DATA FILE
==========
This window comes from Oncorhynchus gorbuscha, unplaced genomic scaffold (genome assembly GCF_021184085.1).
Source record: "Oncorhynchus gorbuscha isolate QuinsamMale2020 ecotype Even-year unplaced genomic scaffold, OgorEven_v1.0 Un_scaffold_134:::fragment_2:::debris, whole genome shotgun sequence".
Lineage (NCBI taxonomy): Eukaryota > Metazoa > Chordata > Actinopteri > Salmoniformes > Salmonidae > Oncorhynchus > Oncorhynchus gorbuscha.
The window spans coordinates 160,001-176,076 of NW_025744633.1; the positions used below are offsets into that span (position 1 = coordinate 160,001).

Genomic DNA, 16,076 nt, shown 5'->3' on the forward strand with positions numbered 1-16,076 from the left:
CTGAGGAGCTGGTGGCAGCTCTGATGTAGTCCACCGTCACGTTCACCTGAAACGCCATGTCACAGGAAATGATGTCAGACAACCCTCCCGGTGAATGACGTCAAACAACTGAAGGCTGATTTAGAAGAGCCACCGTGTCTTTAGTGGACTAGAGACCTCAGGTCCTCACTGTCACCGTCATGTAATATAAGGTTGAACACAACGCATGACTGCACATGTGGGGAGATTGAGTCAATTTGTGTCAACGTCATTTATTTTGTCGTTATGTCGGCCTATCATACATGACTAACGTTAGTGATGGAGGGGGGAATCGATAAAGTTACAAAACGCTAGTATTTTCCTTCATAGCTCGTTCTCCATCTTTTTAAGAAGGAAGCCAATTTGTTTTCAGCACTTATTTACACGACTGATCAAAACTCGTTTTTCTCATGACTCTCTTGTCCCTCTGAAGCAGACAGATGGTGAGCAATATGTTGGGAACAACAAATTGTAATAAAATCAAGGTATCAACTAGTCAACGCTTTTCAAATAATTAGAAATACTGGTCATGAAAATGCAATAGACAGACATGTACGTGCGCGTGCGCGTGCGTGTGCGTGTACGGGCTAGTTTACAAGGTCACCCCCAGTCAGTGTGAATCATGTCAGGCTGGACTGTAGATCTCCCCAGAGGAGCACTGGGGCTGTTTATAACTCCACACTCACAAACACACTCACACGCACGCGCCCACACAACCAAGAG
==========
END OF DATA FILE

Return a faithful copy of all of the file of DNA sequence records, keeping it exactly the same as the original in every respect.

This window comes from Oncorhynchus gorbuscha, unplaced genomic scaffold (genome assembly GCF_021184085.1).
Source record: "Oncorhynchus gorbuscha isolate QuinsamMale2020 ecotype Even-year unplaced genomic scaffold, OgorEven_v1.0 Un_scaffold_134:::fragment_2:::debris, whole genome shotgun sequence".
Lineage (NCBI taxonomy): Eukaryota > Metazoa > Chordata > Actinopteri > Salmoniformes > Salmonidae > Oncorhynchus > Oncorhynchus gorbuscha.
The window spans coordinates 160,001-176,076 of NW_025744633.1; the positions used below are offsets into that span (position 1 = coordinate 160,001).

Genomic DNA, 16,076 nt, shown 5'->3' on the forward strand with positions numbered 1-16,076 from the left:
CTGAGGAGCTGGTGGCAGCTCTGATGTAGTCCACCGTCACGTTCACCTGAAACGCCATGTCACAGGAAATGATGTCAGACAACCCTCCCGGTGAATGACGTCAAACAACTGAAGGCTGATTTAGAAGAGCCACCGTGTCTTTAGTGGACTAGAGACCTCAGGTCCTCACTGTCACCGTCATGTAATATAAGGTTGAACACAACGCATGACTGCACATGTGGGGAGATTGAGTCAATTTGTGTCAACGTCATTTATTTTGTCGTTATGTCGGCCTATCATACATGACTAACGTTAGTGATGGAGGGGGGAATCGATAAAGTTACAAAACGCTAGTATTTTCCTTCATAGCTCGTTCTCCATCTTTTTAAGAAGGAAGCCAATTTGTTTTCAGCACTTATTTACACGACTGATCAAAACTCGTTTTTCTCATGACTCTCTTGTCCCTCTGAAGCAGACAGATGGTGAGCAATATGTTGGGAACAACAAATTGTAATAAAATCAAGGTATCAACTAGTCAACGCTTTTCAAATAATTAGAAATACTGGTCATGAAAATGCAATAGACAGACATGTACGTGCGCGTGCGCGTGCGTGTGCGTGTACGGGCTAGTTTACAAGGTCACCCCCAGTCAGTGTGAATCATGTCAGGCTGGACTGTAGATCTCCCCAGAGGAGCACTGGGGCTGTTTATAACTCCACACTCACAAACACACTCACACGCACGCGCCCACACAACCAAGAG